I’m sort of sorry that Homeland is skipping ahead six months from the events of its season finale to the advent of its second, if only because there are few people I’d be more interested to see actually go through therapy and related mental health treatments than Claire Danes’ Carrie Mathison:
In its first season, Homeland got more attention for being about terrorism, intelligence, and national security, but it’s at least as interesting as a show that uses a national security framework to talk about what it means to be mentally healthy. The fact that Carrie is investigating a possible terror plot is a way of heightening the stakes for whether she is right or deluded, and whether the people around her are capable of overcoming their suspicion of her, rooted in her mental illness, and evaluate her work as they would if she was mentally healthy. But correctly executed, those would be fascinating and important questions, particularly given the misconceptions our society embraces about people with mental illness.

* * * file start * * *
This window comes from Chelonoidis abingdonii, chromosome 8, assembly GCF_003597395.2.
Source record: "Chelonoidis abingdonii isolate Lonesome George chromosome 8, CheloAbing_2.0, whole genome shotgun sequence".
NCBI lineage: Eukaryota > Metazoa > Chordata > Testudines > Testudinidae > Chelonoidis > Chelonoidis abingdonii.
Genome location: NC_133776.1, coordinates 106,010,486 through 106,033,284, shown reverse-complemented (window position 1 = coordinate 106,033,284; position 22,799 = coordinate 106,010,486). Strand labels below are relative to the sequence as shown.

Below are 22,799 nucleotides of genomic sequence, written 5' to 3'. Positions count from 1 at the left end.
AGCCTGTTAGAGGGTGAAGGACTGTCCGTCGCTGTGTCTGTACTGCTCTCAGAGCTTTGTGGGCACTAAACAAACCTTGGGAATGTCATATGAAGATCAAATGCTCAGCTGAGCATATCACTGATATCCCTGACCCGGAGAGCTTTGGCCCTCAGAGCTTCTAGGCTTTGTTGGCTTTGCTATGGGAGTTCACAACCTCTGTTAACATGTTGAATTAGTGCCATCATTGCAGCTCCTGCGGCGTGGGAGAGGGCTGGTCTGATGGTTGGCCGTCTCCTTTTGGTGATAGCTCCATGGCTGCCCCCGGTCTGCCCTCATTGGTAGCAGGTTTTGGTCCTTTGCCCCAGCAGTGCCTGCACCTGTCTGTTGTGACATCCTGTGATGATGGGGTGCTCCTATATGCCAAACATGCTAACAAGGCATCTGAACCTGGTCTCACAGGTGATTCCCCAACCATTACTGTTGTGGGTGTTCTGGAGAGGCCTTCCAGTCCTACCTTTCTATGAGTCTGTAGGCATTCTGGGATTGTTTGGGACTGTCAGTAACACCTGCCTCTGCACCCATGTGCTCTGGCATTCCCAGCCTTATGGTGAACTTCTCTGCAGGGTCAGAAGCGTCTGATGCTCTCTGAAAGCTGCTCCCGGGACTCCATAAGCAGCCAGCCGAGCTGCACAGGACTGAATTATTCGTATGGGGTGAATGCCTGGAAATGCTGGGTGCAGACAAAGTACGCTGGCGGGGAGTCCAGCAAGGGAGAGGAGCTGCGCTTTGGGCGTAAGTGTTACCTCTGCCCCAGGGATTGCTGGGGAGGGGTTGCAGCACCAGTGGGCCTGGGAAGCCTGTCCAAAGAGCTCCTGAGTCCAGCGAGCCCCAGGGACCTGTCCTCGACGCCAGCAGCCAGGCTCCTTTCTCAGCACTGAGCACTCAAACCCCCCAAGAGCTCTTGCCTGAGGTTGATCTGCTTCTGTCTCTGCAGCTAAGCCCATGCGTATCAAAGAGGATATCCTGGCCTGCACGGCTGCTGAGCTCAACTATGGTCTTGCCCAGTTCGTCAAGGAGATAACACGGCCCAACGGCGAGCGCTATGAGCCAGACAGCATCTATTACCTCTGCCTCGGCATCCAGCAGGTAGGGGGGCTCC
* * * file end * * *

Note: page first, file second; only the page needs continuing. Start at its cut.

The Killing tried to do something similar this season, showing Sarah Linden buckling under the stress of the Rosie Larsen investigation. But the show turned Linden’s mental health issues into a shock plot, full of white gowns and hospital therapists, rather than a more nuanced exploration of how she maintains her mental health, and how her mental health plays into her style as an investigator and her experiences as a mother. NBC’s Do No Harm, a Jekyll-and-Hyde story about a neurosurgeon, which will debut in the midseason, has a similarly sensationalistic take: the show’s doctor becomes a sexually aggressive, drug-snorting, violent jerk when his other side kicks in. As S.E. Smith pointed out after The Dark Knight Rises shooting in Colorado, mentally ill people are victims of terrible violence more often that they are perpetrators. It’s braver and more interesting to explore what it means to live with mental health issues long-term, than to turn to mentally ill people solely to create fear and tension.